Reaching: The Underrated Key to Shoulder Health

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I’m heading out to Kansas City today for The Fitness Summit.

My boy, Shane McLean, was kind enough to send along this stellar article extolling the merits of “reaching” and how it can help make your shoulders not hate you.


Reaching: The Underrated Key to Key to Shoulder Health

When you’ve lifted weights for any length of time (I’m assuming you do because you read this site) you’ve probably had some type of shoulder injury. They suck as hard as a mother in law getting all up into your business.

And as a result, your gains and patience grind to a halt.

The shoulder is a shallow ball and socket joint that has the incredible ability to move in multiple directions. This allows you to lift humongous weights, throw baseballs and footballs really fast or to do the wave when you’re bored out of your mind at a baseball game.

All that mobility is great, but the shoulder needs stability too. The four muscles of the rotator cuff work hard to keep this ball and socket joint in a vertical position no matter you do to your shoulder.

However, the rest of the stability equation is up to you by getting the muscles around the shoulder girdle strong. This is (usually) achieved by doing variations of pushes, pulls, shoulder raises and planks.

Push-Up Palooza


Pull-Up Palooza


Meathead Palooza


Even when you minimize the risk of injury by doing the right things, the occasional shoulder injury can happen while lifting because sometimes we (yes me too) can get a little over ambitious.

However, there’s one little movement that most lifters neglect to do that can help prevent niggly shoulder injuries from occurring at all.

Do you what it is?

Reach, baby, reach.

What were you, thinking? More bicep curls?


Reaching is a movement that you perform every day. You reach for

  • the food in the fridge
  • the food in the pantry
  • the door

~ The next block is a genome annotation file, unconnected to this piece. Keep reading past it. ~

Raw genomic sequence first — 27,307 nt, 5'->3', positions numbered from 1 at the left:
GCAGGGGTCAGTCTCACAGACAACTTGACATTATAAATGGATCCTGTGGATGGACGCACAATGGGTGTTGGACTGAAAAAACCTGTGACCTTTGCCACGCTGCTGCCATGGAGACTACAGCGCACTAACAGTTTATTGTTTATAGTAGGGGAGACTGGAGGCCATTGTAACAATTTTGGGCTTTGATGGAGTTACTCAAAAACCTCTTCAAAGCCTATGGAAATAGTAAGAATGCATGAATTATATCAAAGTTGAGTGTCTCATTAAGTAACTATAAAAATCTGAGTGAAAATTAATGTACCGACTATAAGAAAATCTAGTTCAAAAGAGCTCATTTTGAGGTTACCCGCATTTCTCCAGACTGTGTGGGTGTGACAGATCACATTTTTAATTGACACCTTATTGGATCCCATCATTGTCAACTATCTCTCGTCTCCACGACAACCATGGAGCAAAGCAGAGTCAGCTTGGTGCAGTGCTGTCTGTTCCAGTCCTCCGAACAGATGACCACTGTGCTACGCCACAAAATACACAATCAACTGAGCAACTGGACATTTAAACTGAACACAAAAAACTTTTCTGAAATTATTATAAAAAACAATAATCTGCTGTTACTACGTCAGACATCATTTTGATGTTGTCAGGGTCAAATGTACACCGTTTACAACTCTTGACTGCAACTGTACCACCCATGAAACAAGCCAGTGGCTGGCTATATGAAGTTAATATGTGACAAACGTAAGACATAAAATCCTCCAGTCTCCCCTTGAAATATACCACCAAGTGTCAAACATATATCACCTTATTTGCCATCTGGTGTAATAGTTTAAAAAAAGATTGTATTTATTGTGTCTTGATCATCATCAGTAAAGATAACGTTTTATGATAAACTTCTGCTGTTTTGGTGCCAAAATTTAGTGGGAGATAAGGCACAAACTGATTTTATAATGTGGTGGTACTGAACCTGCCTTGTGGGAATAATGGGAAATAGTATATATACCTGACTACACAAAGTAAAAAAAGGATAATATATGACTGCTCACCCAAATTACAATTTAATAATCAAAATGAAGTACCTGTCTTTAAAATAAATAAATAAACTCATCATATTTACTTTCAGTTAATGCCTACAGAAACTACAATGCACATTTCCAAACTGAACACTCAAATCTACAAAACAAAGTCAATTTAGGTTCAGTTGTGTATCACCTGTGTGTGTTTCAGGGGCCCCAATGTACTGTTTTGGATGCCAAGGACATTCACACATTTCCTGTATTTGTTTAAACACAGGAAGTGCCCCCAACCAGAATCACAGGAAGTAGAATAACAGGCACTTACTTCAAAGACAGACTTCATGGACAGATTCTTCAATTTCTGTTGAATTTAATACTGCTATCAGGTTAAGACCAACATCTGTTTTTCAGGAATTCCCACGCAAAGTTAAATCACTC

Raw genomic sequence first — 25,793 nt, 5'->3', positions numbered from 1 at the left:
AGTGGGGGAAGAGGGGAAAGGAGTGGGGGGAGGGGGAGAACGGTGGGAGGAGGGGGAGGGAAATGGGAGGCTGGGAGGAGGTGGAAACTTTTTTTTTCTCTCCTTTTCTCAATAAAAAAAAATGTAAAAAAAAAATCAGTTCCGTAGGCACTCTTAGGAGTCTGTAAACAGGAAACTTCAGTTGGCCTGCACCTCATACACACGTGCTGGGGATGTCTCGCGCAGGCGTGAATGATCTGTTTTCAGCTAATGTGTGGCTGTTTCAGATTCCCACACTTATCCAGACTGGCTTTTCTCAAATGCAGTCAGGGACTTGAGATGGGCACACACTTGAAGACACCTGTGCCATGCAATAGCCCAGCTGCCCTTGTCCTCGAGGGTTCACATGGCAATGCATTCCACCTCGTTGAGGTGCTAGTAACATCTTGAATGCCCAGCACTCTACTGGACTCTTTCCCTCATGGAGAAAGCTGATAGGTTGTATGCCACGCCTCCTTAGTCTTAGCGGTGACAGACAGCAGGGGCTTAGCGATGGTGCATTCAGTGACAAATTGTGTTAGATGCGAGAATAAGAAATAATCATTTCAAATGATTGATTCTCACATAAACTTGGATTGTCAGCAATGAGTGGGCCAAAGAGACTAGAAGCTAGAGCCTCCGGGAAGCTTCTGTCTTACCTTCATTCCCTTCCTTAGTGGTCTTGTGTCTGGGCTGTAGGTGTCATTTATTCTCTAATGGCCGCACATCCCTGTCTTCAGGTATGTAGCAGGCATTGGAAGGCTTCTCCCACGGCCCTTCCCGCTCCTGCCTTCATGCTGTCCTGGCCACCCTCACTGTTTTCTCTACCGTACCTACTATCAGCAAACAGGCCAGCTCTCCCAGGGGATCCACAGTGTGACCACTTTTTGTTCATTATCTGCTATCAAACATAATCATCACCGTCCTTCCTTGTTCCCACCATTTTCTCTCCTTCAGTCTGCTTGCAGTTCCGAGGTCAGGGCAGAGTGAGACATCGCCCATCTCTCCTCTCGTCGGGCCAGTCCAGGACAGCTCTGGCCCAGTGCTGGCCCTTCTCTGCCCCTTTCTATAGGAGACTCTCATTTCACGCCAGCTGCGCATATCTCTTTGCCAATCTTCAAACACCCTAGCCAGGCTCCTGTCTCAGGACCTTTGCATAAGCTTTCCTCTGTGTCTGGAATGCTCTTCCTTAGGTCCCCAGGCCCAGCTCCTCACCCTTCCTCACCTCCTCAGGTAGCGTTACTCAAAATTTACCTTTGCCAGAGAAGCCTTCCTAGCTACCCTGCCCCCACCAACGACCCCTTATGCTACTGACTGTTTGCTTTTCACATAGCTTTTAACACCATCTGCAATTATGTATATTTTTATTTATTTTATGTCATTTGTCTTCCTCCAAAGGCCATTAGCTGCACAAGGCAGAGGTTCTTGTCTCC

• the dumbbells to do more curls

Adding a reach while performing pushes and pulls is important for your shoulder health because this allows the shoulder blades to move across your ribcage as intended.

The muscle that allows this magic to happen is the often neglected and unloved Serratus Anterior. This a broad muscle that wraps around the ribcage and acts to stabilize the scapula by holding it against the back of the thoracic wall.

In other words, it’s kind of a big deal.

When you’re lifting in the horizontal plane with exercises such as one arm cable chest presses/ rows or pushups, the Serratus Anterior main job is to protract/abduct the shoulder blades.

Now if the Serratus didn’t do its job correctly, then the scapula doesn’t move around the ribcage like it should (scapular winging) and muscular imbalances and mobility limitations may result.

And nobody has time for that.

However, just by adding a simple reach to a horizontal push or pull will help strengthen the Serratus and take your shoulders through a fuller range of motion which makes for happier shoulders and maybe a happier mother in law.

You can only hope.

Reaching vs. Rounding

Reach and Row


The simple act of adding a reach has huge implications for your shoulder health and strength and it’s an easy movement to add to your lifting repertoire.

The Serratus also plays a vital role in scapulohumeral rhythm as an outward rotator of the scapula that allows your arms to get into an overhead position. This is vital for lifting weights overhead and for reaching for anything above your shoulders.

If the Serratus is inhibited in any way, the body will find a way to perform the movement regardless and that faulty pattern over a period of time may lead to pain and dysfunction. This usually occurs in the upper traps, neck and lower back.

Stop for a moment and see if you can raise your arms above your head, getting your biceps by or behind your ears without your ribcage coming forward or your lower back over arching.

This test is best performed in front of a mirror without a shirt on. I thought you’d like that.

Now, if you can that’s great but if you can’t, try foam rolling the lats and performing some Serratus wall sides and then re testing your shoulder mobility for any improvement.

Serratus Wall Slide Variations


However, even if you don’t have any problems in that department, performing the Serratus wall slide is still a fantastic warm up and mobility exercise for your shoulders.

Wrapping Up

Taking care of the shoulders is imperative when you’re crushing the weights because you probably don’t think about the health of your shoulders until it’s way too late.

However, by showing a little love and affection to the Serratus Anterior, you can keep lifting pain-free and stay off the Physical Therapists table to boot.

Therapy, who has time for that?

About the Author

Shane “The Balance Guy” McLean, is an A.C.E Certified Personal Trainer working deep in the heart of Texas. Shane believes in balancing exercise with life while putting the fun back into both.

Did what you just read make your day? Ruin it? Either way, you should share it with your friends and/or comment below.

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